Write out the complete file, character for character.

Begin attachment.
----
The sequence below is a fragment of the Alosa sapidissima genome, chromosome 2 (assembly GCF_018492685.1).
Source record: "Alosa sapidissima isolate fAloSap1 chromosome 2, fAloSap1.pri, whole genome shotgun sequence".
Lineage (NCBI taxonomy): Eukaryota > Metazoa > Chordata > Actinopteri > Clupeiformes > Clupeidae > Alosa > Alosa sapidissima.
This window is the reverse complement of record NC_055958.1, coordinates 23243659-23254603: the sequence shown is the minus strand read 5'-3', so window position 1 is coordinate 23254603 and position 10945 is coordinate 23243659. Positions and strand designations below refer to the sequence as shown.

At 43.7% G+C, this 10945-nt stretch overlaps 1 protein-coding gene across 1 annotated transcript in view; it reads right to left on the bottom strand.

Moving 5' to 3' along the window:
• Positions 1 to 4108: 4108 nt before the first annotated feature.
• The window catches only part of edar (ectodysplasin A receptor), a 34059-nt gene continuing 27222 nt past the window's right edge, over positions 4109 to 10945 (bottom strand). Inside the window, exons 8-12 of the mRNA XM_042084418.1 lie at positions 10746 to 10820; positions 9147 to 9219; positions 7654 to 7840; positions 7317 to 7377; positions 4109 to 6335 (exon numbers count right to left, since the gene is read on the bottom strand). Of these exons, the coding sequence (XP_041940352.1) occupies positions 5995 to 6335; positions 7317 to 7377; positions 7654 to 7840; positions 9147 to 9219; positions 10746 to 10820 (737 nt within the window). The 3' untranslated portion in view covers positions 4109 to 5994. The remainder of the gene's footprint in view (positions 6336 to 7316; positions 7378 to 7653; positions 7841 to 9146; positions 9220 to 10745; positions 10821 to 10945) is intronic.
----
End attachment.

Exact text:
The sequence below is a fragment of the Alosa sapidissima genome, chromosome 2 (assembly GCF_018492685.1).
Source record: "Alosa sapidissima isolate fAloSap1 chromosome 2, fAloSap1.pri, whole genome shotgun sequence".
Lineage (NCBI taxonomy): Eukaryota > Metazoa > Chordata > Actinopteri > Clupeiformes > Clupeidae > Alosa > Alosa sapidissima.
This window is the reverse complement of record NC_055958.1, coordinates 23243659-23254603: the sequence shown is the minus strand read 5'-3', so window position 1 is coordinate 23254603 and position 10945 is coordinate 23243659. Positions and strand designations below refer to the sequence as shown.

At 43.7% G+C, this 10945-nt stretch overlaps 1 protein-coding gene across 1 annotated transcript in view; it reads right to left on the bottom strand.

Moving 5' to 3' along the window:
• Positions 1 to 4108: 4108 nt before the first annotated feature.
• The window catches only part of edar (ectodysplasin A receptor), a 34059-nt gene continuing 27222 nt past the window's right edge, over positions 4109 to 10945 (bottom strand). Inside the window, exons 8-12 of the mRNA XM_042084418.1 lie at positions 10746 to 10820; positions 9147 to 9219; positions 7654 to 7840; positions 7317 to 7377; positions 4109 to 6335 (exon numbers count right to left, since the gene is read on the bottom strand). Of these exons, the coding sequence (XP_041940352.1) occupies positions 5995 to 6335; positions 7317 to 7377; positions 7654 to 7840; positions 9147 to 9219; positions 10746 to 10820 (737 nt within the window). The 3' untranslated portion in view covers positions 4109 to 5994. The remainder of the gene's footprint in view (positions 6336 to 7316; positions 7378 to 7653; positions 7841 to 9146; positions 9220 to 10745; positions 10821 to 10945) is intronic.